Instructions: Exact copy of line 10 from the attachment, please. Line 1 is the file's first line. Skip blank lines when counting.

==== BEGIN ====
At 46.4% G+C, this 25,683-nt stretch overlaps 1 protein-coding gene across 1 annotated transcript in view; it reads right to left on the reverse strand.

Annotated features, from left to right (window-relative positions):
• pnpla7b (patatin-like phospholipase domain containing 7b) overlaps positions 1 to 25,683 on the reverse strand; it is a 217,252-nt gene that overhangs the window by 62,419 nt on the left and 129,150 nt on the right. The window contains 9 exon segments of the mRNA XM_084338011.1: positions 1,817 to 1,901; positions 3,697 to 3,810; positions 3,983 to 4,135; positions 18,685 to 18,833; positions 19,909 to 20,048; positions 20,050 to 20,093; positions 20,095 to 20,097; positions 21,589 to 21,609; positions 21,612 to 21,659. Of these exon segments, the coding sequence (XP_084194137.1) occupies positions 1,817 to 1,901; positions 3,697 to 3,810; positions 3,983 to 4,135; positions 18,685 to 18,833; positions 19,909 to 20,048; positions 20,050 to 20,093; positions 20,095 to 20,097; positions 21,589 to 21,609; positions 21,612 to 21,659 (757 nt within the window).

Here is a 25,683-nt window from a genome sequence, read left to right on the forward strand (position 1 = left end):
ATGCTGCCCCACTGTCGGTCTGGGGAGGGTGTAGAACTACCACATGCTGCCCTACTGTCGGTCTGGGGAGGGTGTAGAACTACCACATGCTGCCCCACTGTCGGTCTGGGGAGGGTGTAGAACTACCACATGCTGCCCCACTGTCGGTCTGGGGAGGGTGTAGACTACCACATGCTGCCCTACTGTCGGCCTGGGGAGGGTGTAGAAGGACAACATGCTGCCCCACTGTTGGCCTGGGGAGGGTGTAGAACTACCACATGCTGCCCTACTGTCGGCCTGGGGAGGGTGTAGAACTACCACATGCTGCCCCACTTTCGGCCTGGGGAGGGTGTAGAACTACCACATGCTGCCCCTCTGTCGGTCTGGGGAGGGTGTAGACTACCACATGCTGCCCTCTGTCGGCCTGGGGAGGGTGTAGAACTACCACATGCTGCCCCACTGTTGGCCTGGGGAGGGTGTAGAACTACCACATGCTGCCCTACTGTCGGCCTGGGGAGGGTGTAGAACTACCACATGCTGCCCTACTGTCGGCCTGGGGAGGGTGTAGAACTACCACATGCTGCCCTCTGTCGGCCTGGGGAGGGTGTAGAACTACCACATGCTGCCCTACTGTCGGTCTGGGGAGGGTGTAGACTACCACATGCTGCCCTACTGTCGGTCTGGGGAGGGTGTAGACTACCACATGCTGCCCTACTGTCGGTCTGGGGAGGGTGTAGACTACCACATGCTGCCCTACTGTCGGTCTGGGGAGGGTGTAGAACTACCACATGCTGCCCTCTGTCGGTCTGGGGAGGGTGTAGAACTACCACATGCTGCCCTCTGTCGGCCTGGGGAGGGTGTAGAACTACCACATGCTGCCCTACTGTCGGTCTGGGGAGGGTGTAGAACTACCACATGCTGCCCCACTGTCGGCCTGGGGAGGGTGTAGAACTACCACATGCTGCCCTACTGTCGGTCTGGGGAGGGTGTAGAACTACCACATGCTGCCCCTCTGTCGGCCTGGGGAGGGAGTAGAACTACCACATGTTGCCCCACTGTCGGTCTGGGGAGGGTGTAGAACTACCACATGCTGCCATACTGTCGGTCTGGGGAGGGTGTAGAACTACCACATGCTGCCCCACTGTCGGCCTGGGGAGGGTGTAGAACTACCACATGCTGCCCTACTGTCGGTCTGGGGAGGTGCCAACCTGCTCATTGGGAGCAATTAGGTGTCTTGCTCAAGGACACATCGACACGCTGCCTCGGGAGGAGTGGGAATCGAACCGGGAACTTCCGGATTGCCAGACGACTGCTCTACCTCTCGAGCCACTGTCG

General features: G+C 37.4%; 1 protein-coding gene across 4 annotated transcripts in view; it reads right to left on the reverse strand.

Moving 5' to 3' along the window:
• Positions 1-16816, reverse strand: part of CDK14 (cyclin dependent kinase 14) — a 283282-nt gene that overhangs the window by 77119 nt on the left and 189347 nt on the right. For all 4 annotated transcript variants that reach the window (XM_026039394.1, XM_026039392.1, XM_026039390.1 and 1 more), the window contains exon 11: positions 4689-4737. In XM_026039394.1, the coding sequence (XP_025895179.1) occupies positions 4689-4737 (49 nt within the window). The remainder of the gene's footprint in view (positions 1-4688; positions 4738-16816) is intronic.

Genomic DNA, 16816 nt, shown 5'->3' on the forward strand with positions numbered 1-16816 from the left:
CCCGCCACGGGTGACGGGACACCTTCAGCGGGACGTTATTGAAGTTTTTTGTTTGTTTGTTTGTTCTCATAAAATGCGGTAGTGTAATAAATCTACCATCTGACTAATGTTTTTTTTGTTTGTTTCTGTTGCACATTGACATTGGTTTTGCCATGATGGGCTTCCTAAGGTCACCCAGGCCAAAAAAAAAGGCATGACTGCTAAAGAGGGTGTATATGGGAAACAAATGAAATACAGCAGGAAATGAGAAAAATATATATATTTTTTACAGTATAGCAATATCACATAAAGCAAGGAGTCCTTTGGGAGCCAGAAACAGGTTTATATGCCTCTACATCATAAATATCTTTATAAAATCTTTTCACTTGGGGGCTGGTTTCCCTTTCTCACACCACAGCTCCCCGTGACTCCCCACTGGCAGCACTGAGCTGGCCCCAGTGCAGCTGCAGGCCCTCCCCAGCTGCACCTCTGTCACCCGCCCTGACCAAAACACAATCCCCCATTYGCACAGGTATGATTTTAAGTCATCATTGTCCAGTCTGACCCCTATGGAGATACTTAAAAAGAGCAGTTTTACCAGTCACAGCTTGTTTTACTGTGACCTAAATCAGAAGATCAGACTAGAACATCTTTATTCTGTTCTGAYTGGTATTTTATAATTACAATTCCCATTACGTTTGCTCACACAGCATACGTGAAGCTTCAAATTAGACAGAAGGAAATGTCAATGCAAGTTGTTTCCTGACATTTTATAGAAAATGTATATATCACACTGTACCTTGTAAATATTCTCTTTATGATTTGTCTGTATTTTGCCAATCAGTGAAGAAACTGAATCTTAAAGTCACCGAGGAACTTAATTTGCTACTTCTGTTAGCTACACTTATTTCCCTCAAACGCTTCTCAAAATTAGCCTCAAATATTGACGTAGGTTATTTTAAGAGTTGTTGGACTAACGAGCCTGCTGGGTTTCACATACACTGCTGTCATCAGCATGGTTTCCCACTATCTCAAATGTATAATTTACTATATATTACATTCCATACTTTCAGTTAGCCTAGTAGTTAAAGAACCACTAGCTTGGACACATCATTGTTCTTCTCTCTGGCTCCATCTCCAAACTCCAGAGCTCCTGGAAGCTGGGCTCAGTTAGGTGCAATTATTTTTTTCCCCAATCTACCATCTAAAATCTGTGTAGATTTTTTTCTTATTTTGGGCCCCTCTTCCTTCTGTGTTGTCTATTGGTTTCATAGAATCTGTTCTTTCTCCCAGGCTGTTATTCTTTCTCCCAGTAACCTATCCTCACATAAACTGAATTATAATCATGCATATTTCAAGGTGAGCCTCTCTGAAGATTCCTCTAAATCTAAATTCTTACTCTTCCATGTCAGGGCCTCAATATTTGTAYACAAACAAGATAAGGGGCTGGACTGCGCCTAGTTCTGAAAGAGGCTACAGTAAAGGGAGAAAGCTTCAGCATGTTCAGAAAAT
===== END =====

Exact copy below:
CCCGCCACGGGTGACGGGACACCTTCAGCGGGACGTTATTGAAGTTTTTTGTTTGTTTGTTTGTTCTCATAAAATGCGGTAGTGTAATAAATCTACCATCTGACTAATGTTTTTTTTGTTTGTTTCTGTTGCACATTGACATTGGTTTTGCCATGATGGGCTTCCTAAGGTCACCCAGGCCAAAAAAAAAGGCATGACTGCTAAAGAGGGTGTATATGGGAAACAAATGAAATACAGCAGGAAATGAGAAAAATATATATATTTTTTACAGTATAGCAATATCACATAAAGCAAGGAGTCCTTTGGGAGCCAGAAACAGGTTTATATGCCTCTACATCATAAATATCTTTATAAAATCTTTTCACTTGGGGGCTGGTTTCCCTTTCTCACACCACAGCTCCCCGTGACTCCCCACTGGCAGCACTGAGCTGGCCCCAGTGCAGCTGCAGGCCCTCCCCAGCTGCACCTCTGTCACCCGCCCTGACCAAAACACAATCCCCCATTYGCACAGGTATGATTTTAAGTCATCATTGTCCAGTCTGACCCCTATGGAGATACTTAAAAAGAGCAGTTTTACCAGTCACAGCTTGTTTTACTGTGACCTAAATCAGAAGATCAGACTAGAACATCTTTATTCTGTTCTGAYTGGTATTTTATAATTACAATTCCCATTACGTTTGCTCACACAGCATACGTGAAGCTTCAAATTAGACAGAAGGAAATGTCAATGCAAGTTGTTTCCTGACATTTTATAGAAAATGTATATATCACACTGTACCTTGTAAATATTCTCTTTATGATTTGTCTGTATTTTGCCAATCAGTGAAGAAACTGAATCTTAAAGTCACCGAGGAACTTAATTTGCTACTTCTGTTAGCTACACTTATTTCCCTCAAACGCTTCTCAAAATTAGCCTCAAATATTGACGTAGGTTATTTTAAGAGTTGTTGGACTAACGAGCCTGCTGGGTTTCACATACACTGCTGTCATCAGCATGGTTTCCCACTATCTCAAATGTATAATTTACTATATATTACATTCCATACTTTCAGTTAGCCTAGTAGTTAAAGAACCACTAGCTTGGACACATCATTGTTCTTCTCTCTGGCTCCATCTCCAAACTCCAGAGCTCCTGGAAGCTGGGCTCAGTTAGGTGCAATTATTTTTTTCCCCAATCTACCATCTAAAATCTGTGTAGATTTTTTTCTTATTTTGGGCCCCTCTTCCTTCTGTGTTGTCTATTGGTTTCATAGAATCTGTTCTTTCTCCCAGGCTGTTATTCTTTCTCCCAGTAACCTATCCTCACATAAACTGAATTATAATCATGCATATTTCAAGGTGAGCCTCTCTGAAGATTCCTCTAAATCTAAATTCTTACTCTTCCATGTCAGGGCCTCAATATTTGTAYACAAACAAGATAAGGGGCTGGACTGCGCCTAGTTCTGAAAGAGGCTACAGTAAAGGGAGAAAGCTTCAGCATGTTCAGAAAAT